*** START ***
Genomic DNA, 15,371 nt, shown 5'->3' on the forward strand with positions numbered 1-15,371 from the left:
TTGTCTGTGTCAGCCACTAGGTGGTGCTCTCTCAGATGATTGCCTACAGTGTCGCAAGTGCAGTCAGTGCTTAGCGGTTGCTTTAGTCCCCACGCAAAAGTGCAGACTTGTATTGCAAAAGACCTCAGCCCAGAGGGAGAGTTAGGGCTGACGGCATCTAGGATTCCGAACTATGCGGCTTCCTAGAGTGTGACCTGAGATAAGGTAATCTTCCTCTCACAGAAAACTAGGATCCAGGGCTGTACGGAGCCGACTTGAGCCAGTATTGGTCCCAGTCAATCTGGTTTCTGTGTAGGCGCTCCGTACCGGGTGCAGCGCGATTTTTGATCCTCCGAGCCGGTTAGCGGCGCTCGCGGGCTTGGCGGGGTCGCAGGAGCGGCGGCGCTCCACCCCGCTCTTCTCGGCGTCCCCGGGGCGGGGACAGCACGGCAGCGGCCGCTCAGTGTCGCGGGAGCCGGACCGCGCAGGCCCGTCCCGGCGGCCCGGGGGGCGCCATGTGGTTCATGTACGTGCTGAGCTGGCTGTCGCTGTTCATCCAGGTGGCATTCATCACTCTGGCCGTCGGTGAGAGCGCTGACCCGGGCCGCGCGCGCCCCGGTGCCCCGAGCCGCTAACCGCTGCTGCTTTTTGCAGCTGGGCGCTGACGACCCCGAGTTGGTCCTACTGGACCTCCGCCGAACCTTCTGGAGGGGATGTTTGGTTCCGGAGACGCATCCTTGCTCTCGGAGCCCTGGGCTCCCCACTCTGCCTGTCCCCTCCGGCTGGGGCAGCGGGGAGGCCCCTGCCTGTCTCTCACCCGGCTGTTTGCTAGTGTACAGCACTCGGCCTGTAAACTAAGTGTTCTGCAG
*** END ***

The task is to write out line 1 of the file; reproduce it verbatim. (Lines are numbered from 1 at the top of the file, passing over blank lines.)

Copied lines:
Genomic DNA, 15,371 nt, shown 5'->3' on the forward strand with positions numbered 1-15,371 from the left: